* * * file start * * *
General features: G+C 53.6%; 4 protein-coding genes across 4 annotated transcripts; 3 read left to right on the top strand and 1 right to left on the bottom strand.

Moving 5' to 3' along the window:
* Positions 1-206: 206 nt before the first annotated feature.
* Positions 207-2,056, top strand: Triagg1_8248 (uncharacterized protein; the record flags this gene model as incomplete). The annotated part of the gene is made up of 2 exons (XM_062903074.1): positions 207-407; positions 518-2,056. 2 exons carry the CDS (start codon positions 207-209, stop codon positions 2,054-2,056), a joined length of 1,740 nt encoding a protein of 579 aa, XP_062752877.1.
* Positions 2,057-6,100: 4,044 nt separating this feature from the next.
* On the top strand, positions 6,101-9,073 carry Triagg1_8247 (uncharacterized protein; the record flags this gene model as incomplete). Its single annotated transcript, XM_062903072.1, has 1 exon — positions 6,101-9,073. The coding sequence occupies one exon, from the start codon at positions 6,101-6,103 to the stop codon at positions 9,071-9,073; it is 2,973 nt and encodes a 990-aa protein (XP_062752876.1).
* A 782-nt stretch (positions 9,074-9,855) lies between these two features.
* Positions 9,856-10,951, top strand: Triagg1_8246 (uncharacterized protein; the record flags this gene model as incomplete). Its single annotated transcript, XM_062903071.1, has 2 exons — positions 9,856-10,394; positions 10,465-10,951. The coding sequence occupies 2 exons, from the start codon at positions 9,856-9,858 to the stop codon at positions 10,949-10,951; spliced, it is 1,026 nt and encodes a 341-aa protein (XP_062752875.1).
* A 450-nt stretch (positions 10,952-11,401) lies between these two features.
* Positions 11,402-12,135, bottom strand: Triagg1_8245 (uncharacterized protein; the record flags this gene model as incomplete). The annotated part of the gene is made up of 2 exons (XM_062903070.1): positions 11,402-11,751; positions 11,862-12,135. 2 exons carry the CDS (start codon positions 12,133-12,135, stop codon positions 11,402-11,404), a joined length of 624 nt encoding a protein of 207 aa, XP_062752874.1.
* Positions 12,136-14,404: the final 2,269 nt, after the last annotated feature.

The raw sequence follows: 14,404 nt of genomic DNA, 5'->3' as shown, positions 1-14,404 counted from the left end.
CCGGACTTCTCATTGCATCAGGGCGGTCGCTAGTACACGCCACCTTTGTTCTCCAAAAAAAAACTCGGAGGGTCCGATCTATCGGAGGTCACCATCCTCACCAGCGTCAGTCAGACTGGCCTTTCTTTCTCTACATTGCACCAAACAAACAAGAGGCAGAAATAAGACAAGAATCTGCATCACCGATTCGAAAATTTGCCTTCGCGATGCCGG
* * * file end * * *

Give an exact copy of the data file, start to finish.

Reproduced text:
General features: G+C 53.6%; 4 protein-coding genes across 4 annotated transcripts; 3 read left to right on the top strand and 1 right to left on the bottom strand.

Moving 5' to 3' along the window:
* Positions 1-206: 206 nt before the first annotated feature.
* Positions 207-2,056, top strand: Triagg1_8248 (uncharacterized protein; the record flags this gene model as incomplete). The annotated part of the gene is made up of 2 exons (XM_062903074.1): positions 207-407; positions 518-2,056. 2 exons carry the CDS (start codon positions 207-209, stop codon positions 2,054-2,056), a joined length of 1,740 nt encoding a protein of 579 aa, XP_062752877.1.
* Positions 2,057-6,100: 4,044 nt separating this feature from the next.
* On the top strand, positions 6,101-9,073 carry Triagg1_8247 (uncharacterized protein; the record flags this gene model as incomplete). Its single annotated transcript, XM_062903072.1, has 1 exon — positions 6,101-9,073. The coding sequence occupies one exon, from the start codon at positions 6,101-6,103 to the stop codon at positions 9,071-9,073; it is 2,973 nt and encodes a 990-aa protein (XP_062752876.1).
* A 782-nt stretch (positions 9,074-9,855) lies between these two features.
* Positions 9,856-10,951, top strand: Triagg1_8246 (uncharacterized protein; the record flags this gene model as incomplete). Its single annotated transcript, XM_062903071.1, has 2 exons — positions 9,856-10,394; positions 10,465-10,951. The coding sequence occupies 2 exons, from the start codon at positions 9,856-9,858 to the stop codon at positions 10,949-10,951; spliced, it is 1,026 nt and encodes a 341-aa protein (XP_062752875.1).
* A 450-nt stretch (positions 10,952-11,401) lies between these two features.
* Positions 11,402-12,135, bottom strand: Triagg1_8245 (uncharacterized protein; the record flags this gene model as incomplete). The annotated part of the gene is made up of 2 exons (XM_062903070.1): positions 11,402-11,751; positions 11,862-12,135. 2 exons carry the CDS (start codon positions 12,133-12,135, stop codon positions 11,402-11,404), a joined length of 624 nt encoding a protein of 207 aa, XP_062752874.1.
* Positions 12,136-14,404: the final 2,269 nt, after the last annotated feature.

The raw sequence follows: 14,404 nt of genomic DNA, 5'->3' as shown, positions 1-14,404 counted from the left end.
CCGGACTTCTCATTGCATCAGGGCGGTCGCTAGTACACGCCACCTTTGTTCTCCAAAAAAAAACTCGGAGGGTCCGATCTATCGGAGGTCACCATCCTCACCAGCGTCAGTCAGACTGGCCTTTCTTTCTCTACATTGCACCAAACAAACAAGAGGCAGAAATAAGACAAGAATCTGCATCACCGATTCGAAAATTTGCCTTCGCGATGCCGG